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Interrogating the Transient Selectivity of Bacterial Chemotaxis-Driven Affinity and Accumulation of Carbonaceous Substances via Raman Microspectroscopy

Research output: Contribution to journalJournal article

Published
Article number2215
<mark>Journal publication date</mark>4/10/2019
<mark>Journal</mark>Frontiers in Microbiology
Volume10
Number of pages13
Publication statusPublished
Original languageEnglish

Abstract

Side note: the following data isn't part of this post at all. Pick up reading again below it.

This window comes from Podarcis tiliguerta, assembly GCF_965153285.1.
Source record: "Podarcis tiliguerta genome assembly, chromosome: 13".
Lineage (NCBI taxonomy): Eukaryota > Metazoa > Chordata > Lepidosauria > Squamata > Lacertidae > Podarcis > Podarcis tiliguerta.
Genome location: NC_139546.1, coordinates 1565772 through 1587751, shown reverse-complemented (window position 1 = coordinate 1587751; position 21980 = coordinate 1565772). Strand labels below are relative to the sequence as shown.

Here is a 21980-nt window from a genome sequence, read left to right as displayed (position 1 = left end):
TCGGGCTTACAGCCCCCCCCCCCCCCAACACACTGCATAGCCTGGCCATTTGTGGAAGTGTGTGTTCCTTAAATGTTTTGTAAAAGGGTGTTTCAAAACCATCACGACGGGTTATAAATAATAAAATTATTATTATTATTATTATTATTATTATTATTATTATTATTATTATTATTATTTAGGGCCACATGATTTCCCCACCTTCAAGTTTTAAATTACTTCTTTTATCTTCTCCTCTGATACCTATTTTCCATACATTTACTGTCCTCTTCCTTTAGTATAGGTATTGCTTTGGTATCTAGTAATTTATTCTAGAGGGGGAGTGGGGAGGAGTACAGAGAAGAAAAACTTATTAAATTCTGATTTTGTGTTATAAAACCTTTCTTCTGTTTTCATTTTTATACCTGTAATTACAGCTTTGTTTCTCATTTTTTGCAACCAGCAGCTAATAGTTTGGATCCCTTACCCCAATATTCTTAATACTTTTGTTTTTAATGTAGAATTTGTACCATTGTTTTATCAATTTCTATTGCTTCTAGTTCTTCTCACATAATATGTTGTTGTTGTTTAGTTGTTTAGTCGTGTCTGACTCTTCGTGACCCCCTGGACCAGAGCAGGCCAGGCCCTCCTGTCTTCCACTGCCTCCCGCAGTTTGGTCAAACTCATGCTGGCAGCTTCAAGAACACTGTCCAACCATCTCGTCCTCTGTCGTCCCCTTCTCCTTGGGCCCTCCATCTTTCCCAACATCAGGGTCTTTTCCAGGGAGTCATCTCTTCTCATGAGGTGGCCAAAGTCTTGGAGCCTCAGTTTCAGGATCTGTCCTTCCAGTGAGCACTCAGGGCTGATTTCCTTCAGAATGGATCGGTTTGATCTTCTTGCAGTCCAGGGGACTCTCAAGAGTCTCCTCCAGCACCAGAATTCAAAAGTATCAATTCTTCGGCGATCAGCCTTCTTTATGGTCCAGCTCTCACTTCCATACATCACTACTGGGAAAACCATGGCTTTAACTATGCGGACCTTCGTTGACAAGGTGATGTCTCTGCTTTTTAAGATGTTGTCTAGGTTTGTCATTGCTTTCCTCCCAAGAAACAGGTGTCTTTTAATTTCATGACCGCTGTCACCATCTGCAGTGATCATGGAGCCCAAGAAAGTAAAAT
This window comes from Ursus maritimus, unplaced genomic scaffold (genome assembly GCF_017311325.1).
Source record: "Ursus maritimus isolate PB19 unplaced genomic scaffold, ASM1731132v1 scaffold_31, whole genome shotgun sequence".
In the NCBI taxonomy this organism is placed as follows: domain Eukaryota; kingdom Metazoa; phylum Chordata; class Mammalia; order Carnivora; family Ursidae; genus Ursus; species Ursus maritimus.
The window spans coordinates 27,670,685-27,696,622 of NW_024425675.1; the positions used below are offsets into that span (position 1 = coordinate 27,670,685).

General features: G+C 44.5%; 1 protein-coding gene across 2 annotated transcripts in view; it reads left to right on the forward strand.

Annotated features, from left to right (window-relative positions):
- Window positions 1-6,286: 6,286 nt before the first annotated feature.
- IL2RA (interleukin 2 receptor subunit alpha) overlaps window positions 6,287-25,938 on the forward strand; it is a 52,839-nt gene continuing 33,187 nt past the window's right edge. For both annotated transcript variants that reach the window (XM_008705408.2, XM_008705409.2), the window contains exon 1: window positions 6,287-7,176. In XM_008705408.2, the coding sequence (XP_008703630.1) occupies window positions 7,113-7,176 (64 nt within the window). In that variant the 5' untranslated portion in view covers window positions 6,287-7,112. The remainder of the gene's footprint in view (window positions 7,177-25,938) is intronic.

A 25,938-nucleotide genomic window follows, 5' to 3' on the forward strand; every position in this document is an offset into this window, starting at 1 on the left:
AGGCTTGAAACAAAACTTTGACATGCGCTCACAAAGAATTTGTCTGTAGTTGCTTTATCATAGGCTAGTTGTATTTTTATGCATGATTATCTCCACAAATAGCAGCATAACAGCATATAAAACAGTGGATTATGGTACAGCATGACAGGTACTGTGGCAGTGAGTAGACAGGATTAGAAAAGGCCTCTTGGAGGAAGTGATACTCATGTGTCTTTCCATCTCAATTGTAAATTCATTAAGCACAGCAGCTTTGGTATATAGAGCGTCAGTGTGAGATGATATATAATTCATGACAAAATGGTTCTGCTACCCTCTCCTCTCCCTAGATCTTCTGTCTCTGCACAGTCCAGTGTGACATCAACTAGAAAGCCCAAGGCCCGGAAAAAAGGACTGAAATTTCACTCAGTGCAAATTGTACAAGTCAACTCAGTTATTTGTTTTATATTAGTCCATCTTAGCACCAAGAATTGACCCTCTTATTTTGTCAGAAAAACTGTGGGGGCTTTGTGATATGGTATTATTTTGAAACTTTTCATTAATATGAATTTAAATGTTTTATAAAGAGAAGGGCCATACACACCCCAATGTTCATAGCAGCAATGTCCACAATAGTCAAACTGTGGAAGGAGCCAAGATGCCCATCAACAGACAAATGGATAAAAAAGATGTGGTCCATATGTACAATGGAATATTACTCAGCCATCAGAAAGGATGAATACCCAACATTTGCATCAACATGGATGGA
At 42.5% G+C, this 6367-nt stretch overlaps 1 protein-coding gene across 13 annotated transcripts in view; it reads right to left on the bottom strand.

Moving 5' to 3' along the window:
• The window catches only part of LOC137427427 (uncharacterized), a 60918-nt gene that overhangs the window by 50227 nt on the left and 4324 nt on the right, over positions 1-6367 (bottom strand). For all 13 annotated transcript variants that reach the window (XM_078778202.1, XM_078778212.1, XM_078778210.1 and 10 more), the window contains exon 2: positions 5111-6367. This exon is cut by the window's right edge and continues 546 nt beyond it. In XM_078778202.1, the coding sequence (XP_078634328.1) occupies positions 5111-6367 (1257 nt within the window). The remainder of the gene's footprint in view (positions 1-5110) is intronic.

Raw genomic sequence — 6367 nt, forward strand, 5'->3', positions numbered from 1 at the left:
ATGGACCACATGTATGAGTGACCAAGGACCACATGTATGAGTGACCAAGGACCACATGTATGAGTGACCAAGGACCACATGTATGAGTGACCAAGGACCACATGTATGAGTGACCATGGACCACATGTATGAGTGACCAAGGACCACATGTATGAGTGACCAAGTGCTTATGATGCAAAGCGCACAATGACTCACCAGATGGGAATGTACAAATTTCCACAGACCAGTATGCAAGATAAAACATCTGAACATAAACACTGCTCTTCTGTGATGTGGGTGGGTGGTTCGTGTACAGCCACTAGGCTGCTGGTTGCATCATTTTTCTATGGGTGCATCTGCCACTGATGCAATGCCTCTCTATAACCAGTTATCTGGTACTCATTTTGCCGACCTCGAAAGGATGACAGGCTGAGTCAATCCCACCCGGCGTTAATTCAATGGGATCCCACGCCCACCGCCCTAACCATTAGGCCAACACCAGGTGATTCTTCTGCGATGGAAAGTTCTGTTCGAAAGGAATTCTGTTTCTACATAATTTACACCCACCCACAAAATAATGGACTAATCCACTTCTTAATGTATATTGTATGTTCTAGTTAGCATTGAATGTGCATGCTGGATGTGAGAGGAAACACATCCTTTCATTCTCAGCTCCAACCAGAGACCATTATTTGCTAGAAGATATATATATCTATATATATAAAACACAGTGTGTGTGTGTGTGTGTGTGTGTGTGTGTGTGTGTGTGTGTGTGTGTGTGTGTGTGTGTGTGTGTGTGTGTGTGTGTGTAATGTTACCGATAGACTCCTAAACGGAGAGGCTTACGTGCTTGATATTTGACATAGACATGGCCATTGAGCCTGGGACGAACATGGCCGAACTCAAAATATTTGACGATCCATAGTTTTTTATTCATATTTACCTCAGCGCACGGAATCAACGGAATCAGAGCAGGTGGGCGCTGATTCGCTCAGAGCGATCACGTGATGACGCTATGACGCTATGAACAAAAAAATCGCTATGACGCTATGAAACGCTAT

Carbonaceous substances are fundamental organic nutrients for microbial metabolism and catabolism in natural habitats. Microbial abilities to sense, accumulate, and utilize organic carbonaceous substances in the complex nutrient environment are important for their growth and ecological functions. Bacterial chemotaxis is an effective mechanism for microbial utilization of carbonaceous substances under nutrient depletion conditions. Although bacterial accumulation and utilization to individual carbonaceous substance in long-term cultivation has been well studied, their selective affinity of mixed carbonaceous substances remains to be investigated, primarily because of technical limitations of conventional methods. Herein, we applied Raman microspectroscopy to identify chemotaxis-driven affinity and accumulation of four organic carbonaceous substances (glucose, succinate, acetate, and salicylate) by three bacterial strains ( Acinetobacter baylyi, Pseudomonas fluorescence, and Escherichia coli). A. baylyi exhibited strong binding affinity toward glucose and succinate, whereas P. fluorescence and E. coli were preferentially responsive to glucose and acetate. For the first time, bacterial transient selectivity of carbonaceous substances was studied via interrogating Raman spectral alterations. Post-exposure to carbonaceous-substance mixtures, the three bacterial strains showed distinct selective behaviors. Stronger selective affinity enhanced the chemotaxis-related signal transduction in A. baylyi cells, whereas the carbonaceous substance signal transduction in E. coli was decreased by higher selective affinity. In P. fluorescence, there was no specific effect of selective affinity on signal transduction. Our study suggests that Raman microspectroscopy can successfully investigate and distinguish different scenarios of bacterial competitive and transient unitization of organic carbonaceous substances.